BLITZER: Everybody, stick around. There's a lot more we need to discuss.

We will right after a quick break.



BLITZER: We're back with our analysts. And, David Swerdlick, we're getting details on the rather contentious dinner at the G7 Summit in France where President Trump repeatedly confronted the other world leaders about letting Vladimir Putin back into the G7, making it once again the G8, how do these other leaders view that?

SWERDLICK: Yes, Wolf. I think that although not all European leaders, many European leaders pushed back in private as we're learning from this reporting against the idea of letting Russia back into the G8, now G7, for the reason that none of the conditions have changed since Russia was kicked out.

Europeans were persuaded by President Obama in 2014 among other things to kick Russia out because of the Ukrainian or the annexation of Crimea, and that still remains the case. Russia is the country against which NATO was formed. And these NATO allies are looking at President Trump and thinking, you know, wow, what is going on here? We rely on America to be our leader but America seems to be falling backwards in this case.

BLITZER: As you know, Sara, top Democratic senators right now, they're urging the president not to invite Putin back to the G7 Summit when the U.S. hosts the event next year. What are their major concerns?

MURRAY: Well, I mean, a lot of their concerns are the same ones that David laid out that other world leaders share, that Russia has not done anything to back away from their invasion and annexation of Crimea.

But if anything, as these Democratic lawmakers point out, Russia has been even more aggressive. They've meddled in the U.S. elections. They've meddled in European elections. They've essentially shown that they want to do nothing to change their very aggressive behavior and they have stepped it up. And they see inviting Putin to something like this is a way of essentially legitimizing him and saying, we don't care about all of this stuff, we're not that worried about all of this stuff. And, again, it's leading these lawmakers to question why the president is insistent on cozying up to Vladimir Putin in the face of all of this Russian aggression.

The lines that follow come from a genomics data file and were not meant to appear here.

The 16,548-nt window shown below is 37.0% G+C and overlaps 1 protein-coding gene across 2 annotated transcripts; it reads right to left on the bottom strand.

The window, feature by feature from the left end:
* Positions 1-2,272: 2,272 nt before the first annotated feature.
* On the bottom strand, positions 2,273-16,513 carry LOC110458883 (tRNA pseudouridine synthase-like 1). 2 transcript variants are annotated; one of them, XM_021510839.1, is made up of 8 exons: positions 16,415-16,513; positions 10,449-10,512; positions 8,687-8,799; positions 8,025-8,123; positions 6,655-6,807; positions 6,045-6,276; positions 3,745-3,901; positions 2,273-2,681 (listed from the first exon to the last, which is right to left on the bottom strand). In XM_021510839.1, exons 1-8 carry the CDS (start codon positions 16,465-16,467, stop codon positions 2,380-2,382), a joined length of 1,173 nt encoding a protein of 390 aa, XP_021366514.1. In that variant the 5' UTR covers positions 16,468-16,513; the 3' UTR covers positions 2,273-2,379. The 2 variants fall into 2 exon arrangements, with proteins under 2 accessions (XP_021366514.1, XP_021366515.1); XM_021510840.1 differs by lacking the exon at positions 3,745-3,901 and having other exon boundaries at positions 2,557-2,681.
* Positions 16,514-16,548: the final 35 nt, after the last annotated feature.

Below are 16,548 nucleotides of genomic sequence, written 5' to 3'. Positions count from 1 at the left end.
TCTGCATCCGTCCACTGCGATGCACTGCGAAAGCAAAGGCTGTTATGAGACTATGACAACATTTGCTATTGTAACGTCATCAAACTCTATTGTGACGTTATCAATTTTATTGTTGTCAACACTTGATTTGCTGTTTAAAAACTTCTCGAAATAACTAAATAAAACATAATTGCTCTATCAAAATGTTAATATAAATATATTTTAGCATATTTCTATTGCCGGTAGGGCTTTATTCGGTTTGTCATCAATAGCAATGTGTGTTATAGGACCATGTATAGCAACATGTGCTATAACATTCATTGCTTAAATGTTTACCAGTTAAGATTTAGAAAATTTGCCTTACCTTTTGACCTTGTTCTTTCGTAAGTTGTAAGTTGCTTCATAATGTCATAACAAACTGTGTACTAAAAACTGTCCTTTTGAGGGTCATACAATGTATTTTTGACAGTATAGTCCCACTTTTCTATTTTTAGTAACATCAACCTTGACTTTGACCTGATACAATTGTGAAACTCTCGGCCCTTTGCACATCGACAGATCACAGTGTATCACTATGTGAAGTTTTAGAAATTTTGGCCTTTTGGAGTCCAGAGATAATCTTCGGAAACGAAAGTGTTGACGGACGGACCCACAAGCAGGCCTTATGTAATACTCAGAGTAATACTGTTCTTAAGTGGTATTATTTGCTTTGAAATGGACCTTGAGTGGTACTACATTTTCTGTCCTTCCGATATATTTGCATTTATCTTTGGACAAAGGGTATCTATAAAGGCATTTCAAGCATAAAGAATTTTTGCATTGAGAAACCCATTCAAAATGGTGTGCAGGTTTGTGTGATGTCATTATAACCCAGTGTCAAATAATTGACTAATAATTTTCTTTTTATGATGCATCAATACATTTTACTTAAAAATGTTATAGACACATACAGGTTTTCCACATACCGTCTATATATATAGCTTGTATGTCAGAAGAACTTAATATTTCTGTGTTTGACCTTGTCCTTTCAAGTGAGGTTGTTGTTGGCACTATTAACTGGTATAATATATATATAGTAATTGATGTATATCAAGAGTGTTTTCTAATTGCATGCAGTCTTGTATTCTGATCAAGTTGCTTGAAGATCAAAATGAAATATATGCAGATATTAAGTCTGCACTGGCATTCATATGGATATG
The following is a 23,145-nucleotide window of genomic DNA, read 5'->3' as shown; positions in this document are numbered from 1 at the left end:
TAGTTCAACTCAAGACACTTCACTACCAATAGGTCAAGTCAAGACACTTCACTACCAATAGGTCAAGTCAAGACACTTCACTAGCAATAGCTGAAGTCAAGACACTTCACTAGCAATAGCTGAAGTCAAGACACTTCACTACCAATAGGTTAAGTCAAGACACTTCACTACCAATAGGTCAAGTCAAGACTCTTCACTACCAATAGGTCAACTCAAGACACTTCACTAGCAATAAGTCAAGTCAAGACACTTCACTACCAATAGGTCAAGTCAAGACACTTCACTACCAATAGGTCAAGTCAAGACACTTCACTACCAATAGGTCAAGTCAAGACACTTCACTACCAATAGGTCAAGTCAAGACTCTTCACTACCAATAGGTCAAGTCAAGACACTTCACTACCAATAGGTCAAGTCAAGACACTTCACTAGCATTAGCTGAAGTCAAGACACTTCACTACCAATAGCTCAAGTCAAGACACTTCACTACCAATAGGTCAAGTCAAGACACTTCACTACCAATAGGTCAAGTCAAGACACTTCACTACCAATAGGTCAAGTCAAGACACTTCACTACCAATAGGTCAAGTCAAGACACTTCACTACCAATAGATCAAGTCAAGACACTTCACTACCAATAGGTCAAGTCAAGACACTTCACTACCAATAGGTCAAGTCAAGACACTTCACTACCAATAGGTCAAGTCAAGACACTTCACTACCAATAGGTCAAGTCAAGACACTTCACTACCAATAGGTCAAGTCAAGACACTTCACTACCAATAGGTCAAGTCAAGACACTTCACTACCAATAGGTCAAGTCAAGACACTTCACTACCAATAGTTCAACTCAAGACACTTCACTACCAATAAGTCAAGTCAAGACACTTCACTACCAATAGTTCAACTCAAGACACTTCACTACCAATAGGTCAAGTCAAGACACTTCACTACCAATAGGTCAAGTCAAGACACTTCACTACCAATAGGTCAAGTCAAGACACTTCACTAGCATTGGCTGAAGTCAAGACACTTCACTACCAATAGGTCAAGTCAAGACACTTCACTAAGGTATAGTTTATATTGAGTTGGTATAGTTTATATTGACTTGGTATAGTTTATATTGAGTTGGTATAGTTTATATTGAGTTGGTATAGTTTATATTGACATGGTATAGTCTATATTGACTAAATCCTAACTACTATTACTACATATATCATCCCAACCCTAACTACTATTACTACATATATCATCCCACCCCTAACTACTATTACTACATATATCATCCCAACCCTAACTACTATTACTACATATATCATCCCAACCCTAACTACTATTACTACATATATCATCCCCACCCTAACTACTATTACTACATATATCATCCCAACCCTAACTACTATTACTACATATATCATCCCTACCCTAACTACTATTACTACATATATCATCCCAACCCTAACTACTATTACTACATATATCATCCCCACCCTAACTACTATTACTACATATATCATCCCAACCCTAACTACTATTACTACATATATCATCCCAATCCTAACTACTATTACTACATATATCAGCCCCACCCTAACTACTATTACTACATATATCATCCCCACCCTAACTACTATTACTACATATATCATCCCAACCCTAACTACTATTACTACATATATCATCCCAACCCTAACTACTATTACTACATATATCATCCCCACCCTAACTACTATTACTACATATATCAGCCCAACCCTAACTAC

BLITZER: And on top of this, Shawn, Russia -- the Russian government has just rejected visas for Republican Senator Ron Johnson, Democratic Senator Chris Murphy, and we're seeing more Russian missile tests, more military shows of force. With all of these rising tensions, what message does that send when President Trump goes to bat in effect for Putin?


TURNER: Yes, Wolf. You know, for all the president's efforts to convince us that he's been tough on Russia, as he says, tougher than any president has ever been on Russia, and all the recent efforts to blame all of Russia's bad behavior on President Obama, it still remains the case that President Trump either is afraid to or extremely reluctant to stand up to Vladimir Putin. And as we've said many times, we don't really know why. We don't really understand why.

Look, I think that this sends a very clear message to Vladimir Putin that as far as the president is concerned, as far as his administration is concerned, that there is little interest in continuing to serve as a leader on the international stage. And as we all know about Vladimir Putin and other world leaders, where the United States leaves a void, they will step in and fill that void. So I think he's sending a clear message to Vladimir Putin, either because of something he's afraid of or because of his personal dealings, his financial dealings that he's not going to stand up to him, and that's something that everyone in the national security space is concerned about.